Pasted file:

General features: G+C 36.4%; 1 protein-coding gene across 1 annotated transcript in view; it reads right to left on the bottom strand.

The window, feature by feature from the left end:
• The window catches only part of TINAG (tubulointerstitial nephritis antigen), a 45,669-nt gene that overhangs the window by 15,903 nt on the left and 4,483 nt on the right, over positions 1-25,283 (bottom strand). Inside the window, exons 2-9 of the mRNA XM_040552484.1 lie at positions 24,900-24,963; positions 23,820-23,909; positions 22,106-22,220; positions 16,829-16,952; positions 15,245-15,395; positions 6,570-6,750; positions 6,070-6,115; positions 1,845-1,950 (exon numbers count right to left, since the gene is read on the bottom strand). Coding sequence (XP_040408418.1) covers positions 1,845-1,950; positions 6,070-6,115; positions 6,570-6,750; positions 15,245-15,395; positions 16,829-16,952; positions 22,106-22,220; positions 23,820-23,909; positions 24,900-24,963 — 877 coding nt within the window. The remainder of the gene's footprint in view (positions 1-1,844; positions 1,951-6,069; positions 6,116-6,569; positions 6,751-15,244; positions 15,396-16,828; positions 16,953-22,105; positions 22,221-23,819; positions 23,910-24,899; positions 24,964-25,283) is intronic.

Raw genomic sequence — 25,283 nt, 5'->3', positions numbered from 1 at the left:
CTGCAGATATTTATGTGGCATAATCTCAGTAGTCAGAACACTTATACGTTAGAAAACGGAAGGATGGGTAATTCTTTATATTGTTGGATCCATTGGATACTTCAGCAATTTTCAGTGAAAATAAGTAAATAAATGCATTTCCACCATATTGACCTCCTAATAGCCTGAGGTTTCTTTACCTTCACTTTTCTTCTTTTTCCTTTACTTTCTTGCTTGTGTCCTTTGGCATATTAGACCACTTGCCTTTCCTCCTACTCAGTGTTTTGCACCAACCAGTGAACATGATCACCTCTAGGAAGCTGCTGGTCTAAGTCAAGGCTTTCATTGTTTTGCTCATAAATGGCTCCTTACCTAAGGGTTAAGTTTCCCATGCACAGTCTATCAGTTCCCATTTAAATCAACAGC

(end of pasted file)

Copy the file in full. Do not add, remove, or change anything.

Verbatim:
General features: G+C 36.4%; 1 protein-coding gene across 1 annotated transcript in view; it reads right to left on the bottom strand.

The window, feature by feature from the left end:
• The window catches only part of TINAG (tubulointerstitial nephritis antigen), a 45,669-nt gene that overhangs the window by 15,903 nt on the left and 4,483 nt on the right, over positions 1-25,283 (bottom strand). Inside the window, exons 2-9 of the mRNA XM_040552484.1 lie at positions 24,900-24,963; positions 23,820-23,909; positions 22,106-22,220; positions 16,829-16,952; positions 15,245-15,395; positions 6,570-6,750; positions 6,070-6,115; positions 1,845-1,950 (exon numbers count right to left, since the gene is read on the bottom strand). Coding sequence (XP_040408418.1) covers positions 1,845-1,950; positions 6,070-6,115; positions 6,570-6,750; positions 15,245-15,395; positions 16,829-16,952; positions 22,106-22,220; positions 23,820-23,909; positions 24,900-24,963 — 877 coding nt within the window. The remainder of the gene's footprint in view (positions 1-1,844; positions 1,951-6,069; positions 6,116-6,569; positions 6,751-15,244; positions 15,396-16,828; positions 16,953-22,105; positions 22,221-23,819; positions 23,910-24,899; positions 24,964-25,283) is intronic.

Raw genomic sequence — 25,283 nt, 5'->3', positions numbered from 1 at the left:
CTGCAGATATTTATGTGGCATAATCTCAGTAGTCAGAACACTTATACGTTAGAAAACGGAAGGATGGGTAATTCTTTATATTGTTGGATCCATTGGATACTTCAGCAATTTTCAGTGAAAATAAGTAAATAAATGCATTTCCACCATATTGACCTCCTAATAGCCTGAGGTTTCTTTACCTTCACTTTTCTTCTTTTTCCTTTACTTTCTTGCTTGTGTCCTTTGGCATATTAGACCACTTGCCTTTCCTCCTACTCAGTGTTTTGCACCAACCAGTGAACATGATCACCTCTAGGAAGCTGCTGGTCTAAGTCAAGGCTTTCATTGTTTTGCTCATAAATGGCTCCTTACCTAAGGGTTAAGTTTCCCATGCACAGTCTATCAGTTCCCATTTAAATCAACAGC